John Hitchin, Renaisi’s CEO writes week notes to capture and reflect on the realities of running a social enterprise.

It feels like this week has really encouraged a shift, with lots more things starting to open up. But I am also struck by how many people I speak to are in almost complete lockdown still, or feeling incredibly guilty for doing anything that hints at breaking the rules from a few weeks ago.

People’s experiences are diverging, and I fear we are losing the opportunity to retain a wider sense of ‘we’, that some were building through the crisis (see the work of the Frameworks Institute on this and other useful framing concepts)

Diary clearing

I’ve been telling myself that I need to clear my diary, but there’s always a reason why something else has to be done. This week I finally did it for a couple of days, and I can’t believe how much work I got through, and how much more structured my thinking was. I am going to keep trying to do it, but it often feels like a losing battle against the demands of working from home and the additional communication needs that brings.

When is localism not localism?

attitudes to change in a place

I found this blog by the I-SPHERE team at Heriot-Watt University both interesting and challenging. There’s much that I agree with, but also some conflation of localism with other issues that I feel weakens their argument.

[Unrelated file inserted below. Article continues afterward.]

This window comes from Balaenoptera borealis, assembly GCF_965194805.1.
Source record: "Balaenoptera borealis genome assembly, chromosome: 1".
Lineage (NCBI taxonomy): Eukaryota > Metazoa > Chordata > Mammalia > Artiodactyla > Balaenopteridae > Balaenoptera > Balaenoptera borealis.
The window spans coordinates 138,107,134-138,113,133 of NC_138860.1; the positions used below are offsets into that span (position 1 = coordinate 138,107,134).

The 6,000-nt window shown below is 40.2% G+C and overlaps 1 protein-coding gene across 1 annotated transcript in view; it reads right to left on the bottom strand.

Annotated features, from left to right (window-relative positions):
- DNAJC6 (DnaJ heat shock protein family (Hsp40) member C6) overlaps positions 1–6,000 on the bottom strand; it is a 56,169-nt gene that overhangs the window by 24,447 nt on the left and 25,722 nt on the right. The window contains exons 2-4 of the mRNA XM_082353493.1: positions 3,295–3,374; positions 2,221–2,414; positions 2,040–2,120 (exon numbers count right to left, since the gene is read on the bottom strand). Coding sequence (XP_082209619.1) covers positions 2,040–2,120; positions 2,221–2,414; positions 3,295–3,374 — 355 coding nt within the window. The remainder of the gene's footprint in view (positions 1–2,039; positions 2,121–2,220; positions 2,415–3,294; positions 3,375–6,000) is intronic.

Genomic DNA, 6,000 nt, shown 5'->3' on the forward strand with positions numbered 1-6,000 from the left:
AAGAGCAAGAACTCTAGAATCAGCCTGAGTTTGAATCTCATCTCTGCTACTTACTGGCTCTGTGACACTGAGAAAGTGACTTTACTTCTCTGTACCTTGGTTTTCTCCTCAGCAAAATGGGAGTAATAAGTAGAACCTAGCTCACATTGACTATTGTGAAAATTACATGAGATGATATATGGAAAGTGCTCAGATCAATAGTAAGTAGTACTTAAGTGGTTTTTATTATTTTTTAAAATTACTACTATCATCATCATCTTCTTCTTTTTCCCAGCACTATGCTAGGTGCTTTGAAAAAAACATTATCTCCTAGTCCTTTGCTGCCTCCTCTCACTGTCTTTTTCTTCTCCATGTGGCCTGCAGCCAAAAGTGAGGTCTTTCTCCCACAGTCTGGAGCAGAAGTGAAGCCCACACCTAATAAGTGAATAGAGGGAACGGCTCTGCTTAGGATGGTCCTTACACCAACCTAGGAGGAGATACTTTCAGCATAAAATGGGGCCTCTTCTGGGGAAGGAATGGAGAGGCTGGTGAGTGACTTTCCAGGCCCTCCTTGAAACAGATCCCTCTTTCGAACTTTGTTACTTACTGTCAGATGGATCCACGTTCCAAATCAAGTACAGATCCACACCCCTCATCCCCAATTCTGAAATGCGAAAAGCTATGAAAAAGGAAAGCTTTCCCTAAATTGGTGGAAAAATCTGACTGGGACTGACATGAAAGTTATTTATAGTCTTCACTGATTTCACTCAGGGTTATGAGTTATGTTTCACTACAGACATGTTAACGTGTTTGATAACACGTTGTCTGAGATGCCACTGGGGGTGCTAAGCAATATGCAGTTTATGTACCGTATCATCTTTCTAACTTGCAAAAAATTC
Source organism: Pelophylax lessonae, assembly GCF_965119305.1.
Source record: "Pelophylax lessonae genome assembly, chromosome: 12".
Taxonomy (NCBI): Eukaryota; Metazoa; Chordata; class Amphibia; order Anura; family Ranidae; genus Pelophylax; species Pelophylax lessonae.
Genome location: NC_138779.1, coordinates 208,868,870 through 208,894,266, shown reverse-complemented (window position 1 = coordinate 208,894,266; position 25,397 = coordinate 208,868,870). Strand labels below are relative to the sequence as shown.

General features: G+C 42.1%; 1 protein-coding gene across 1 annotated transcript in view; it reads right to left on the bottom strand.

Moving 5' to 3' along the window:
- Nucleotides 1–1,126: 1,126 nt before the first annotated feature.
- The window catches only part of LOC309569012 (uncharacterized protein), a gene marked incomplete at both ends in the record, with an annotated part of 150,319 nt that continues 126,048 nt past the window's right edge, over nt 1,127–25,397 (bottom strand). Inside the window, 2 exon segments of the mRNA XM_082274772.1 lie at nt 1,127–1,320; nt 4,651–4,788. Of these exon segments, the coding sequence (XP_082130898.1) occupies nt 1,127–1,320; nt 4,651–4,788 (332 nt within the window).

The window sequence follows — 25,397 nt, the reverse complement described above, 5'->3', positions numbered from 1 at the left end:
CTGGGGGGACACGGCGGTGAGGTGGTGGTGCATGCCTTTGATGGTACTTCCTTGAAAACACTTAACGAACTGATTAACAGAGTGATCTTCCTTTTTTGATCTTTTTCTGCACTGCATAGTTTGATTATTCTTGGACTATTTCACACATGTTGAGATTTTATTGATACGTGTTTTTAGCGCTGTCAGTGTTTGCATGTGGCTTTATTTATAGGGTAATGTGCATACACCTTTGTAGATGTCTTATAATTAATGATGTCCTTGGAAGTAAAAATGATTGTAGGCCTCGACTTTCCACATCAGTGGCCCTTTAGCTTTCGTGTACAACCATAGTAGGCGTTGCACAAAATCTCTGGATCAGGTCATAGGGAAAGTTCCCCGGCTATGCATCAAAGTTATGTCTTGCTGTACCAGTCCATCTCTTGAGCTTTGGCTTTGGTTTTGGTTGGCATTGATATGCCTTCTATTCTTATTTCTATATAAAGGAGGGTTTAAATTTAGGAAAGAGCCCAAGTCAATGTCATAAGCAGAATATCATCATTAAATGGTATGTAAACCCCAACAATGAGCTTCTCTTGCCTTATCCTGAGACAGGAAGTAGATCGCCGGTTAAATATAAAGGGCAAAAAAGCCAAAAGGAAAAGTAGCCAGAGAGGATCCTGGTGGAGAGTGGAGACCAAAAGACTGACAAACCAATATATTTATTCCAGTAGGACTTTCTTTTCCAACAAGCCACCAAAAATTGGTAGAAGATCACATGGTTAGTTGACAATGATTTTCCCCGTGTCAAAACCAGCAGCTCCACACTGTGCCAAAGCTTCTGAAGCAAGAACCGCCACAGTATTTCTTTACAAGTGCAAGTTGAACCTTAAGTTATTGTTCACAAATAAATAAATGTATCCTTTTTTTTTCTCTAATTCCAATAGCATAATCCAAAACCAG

I was reminded of a piece I wrote on different types of meanings of place. That was underlined by the response to a tweet from one of the authors – localism defenders were not happy with the work at all, I while I understood their arguments, I felt like they missed the point.

We often miss the point in the social sector when we’re talking about different things, but using the same words. Impact is another word that does that.

Reading, listening and watching

I hit my head on Thursday evening, and haven’t felt at all myself all weekend. As a result, I’ve not been doing much of anything that involves thought since then. I did watch the Elliott Smith documentary, ‘Heaven Adores You’. It was good on his songwriting, but you felt like there was a significant elephant in the room of his mental health problems and drug addiction. The film kept nodding at them, but never really looked at them, and so he always felt partially drawn.

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